At her March 2008 visit with Dr. Chin, Plaintiff stated that she was sleeping "okay" and not hypomanic. AR 276. She acknowledged that when she was manic, she over-shopped. AR 276. Dr. Chin continued her prescription of Depakote. AR 276. At Plaintiff's visit the following month, Dr. Chin's diagnosis remained unchanged. AR 275. Dr. Chin wrote a new prescription for Olanzapine-Fluoxetine. AR 275. In May 2008, Dr. Chin put Plaintiff on a "trial" of Topamax. AR 274. At the June 2008 visit, Dr. Chin encouraged Plaintiff to increase Topamax "as tolerated." AR 273. Dr. Chin again remarked that Plaintiff had appropriate judgment, mood, and affect and normal memory, and the doctor's diagnoses remained unchanged. AR 273. In August 2008, Plaintiff reported that she felt unmotivated but had stopped drinking alcohol one month earlier. AR 271. Dr. Chin noted that Plaintiff had a mildly depressed affect and depression. AR 271.

In October 2008, M.J. Hetnal, M.D., a psychiatrist, began treating Plaintiff. AR 290-93. Plaintiff reported that she was hypomanic and energetic "most of her life" and "did okay" until 1995 or 1996 when she was raped by her boss. AR 290. She admitted to "periods of times lasting for a few days at the time with excessive energy, money spending, impulsiveness and lack of sleep." AR 290.

During one of those periods, she claimed to have purchased six cars. AR 290. She reported "feeling increasingly depressed in the last nine months with increasing symptoms in the last three months." AR 290. She told Dr. Hetnal that she was sad, unable to enjoy things, felt worthless, slept excessively, and had no energy or motivation. AR 290. She admitted to crying spells, being isolated, and having suicidal thoughts but no intent or plan to kill herself. AR 290. She reported tolerating medication well. AR 291. She said she worried excessively, experienced one prior panic attack, and acknowledged being "quite angry-verbally." AR 291. She denied significant mood swings since 2003, and Dr. Hetnal observed that she appeared "predominantly depressed at present." AR 291. She admitted that Depakote helped with her mood swings but said she could not tolerate Seroquel, Wellbutrin, or Topamax. AR 291. Plaintiff also admitted to abusing alcohol, having 8 to 10 drinks per day and a history of blackouts, but asserted that she had been sober for previous six months. AR 291.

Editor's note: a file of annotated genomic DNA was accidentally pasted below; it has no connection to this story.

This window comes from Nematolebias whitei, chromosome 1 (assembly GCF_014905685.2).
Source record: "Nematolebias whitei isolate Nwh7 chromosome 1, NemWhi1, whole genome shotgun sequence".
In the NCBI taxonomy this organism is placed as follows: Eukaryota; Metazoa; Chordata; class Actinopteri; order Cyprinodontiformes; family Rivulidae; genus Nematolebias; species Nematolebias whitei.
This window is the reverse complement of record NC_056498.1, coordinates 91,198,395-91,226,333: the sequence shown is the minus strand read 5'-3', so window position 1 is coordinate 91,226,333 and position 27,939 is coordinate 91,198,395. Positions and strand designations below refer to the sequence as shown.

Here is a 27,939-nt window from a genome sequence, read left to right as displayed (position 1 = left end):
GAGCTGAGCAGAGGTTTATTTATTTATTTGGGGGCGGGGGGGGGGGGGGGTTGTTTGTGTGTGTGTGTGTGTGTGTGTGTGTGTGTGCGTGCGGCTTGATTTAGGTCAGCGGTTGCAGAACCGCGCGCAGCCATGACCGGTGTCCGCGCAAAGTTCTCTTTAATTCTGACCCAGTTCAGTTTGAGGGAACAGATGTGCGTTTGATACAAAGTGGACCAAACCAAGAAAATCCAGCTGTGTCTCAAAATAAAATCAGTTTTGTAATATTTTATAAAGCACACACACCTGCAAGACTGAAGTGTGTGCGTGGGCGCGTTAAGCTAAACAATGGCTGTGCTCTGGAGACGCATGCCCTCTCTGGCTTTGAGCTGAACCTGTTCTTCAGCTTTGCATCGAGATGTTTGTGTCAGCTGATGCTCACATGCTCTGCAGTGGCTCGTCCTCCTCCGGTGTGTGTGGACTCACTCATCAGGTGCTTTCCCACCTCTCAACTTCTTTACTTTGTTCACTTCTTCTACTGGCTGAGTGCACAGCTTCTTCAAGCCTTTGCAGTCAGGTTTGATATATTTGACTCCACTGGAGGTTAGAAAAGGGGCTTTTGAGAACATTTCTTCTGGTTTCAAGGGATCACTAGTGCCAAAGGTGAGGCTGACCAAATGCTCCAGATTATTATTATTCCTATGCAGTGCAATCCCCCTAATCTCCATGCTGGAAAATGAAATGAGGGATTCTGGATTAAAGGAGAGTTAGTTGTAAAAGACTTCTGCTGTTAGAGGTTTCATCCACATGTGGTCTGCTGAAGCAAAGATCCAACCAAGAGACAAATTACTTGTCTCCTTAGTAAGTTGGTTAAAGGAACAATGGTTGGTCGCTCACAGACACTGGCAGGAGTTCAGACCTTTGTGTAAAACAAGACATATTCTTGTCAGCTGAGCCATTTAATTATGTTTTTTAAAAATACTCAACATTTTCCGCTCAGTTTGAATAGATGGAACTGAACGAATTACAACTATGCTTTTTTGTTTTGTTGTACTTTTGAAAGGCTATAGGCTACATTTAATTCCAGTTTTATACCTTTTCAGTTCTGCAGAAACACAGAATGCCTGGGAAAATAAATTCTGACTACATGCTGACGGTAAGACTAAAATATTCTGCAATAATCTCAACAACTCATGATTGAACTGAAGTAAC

On examination, Dr. Hetnal observed that Plaintiff was alert, oriented, and cooperative and that her speech was "somewhat slow" but goal-oriented. AR 292. The psychiatrist noted that Plaintiff appeared depressed and admitted to suicidal thoughts but denied intent and had no gross thought disorder. AR 292. Plaintiff reported that her memory was not as good as it used to be, and Dr. Hetnal noted that Plaintiff's concentration and attention were "somewhat decreased." AR 292. Dr. Hetnal, however, found that Plaintiff's cognitive functioning and (remote and recent) memory were intact and that her judgment and insight were good. AR 292. Dr. Hetnal diagnosed bipolar disorder with current depressive disorder, ruleout anxiety and panic disorders, and alcohol abuse in remission. AR 292. Dr. Hetnal also noted financial stress and "disability from work" and assigned a Global Assessment Functioning (GAF) score of 50.*fn2 AR 292. More specifically, Dr. Hetnal stated that Plaintiff had a history of bipolar disorder since 1995 and was "predominately depressed for the last nine months." AR 293. Dr. Hetnal made no changes to Plaintiff's medications and noted that Plaintiff "remain[ed] disabled from work." AR 293.

Notes in the latter half of 2009 show that Plaintiff's doctors continued to make adjustments to ...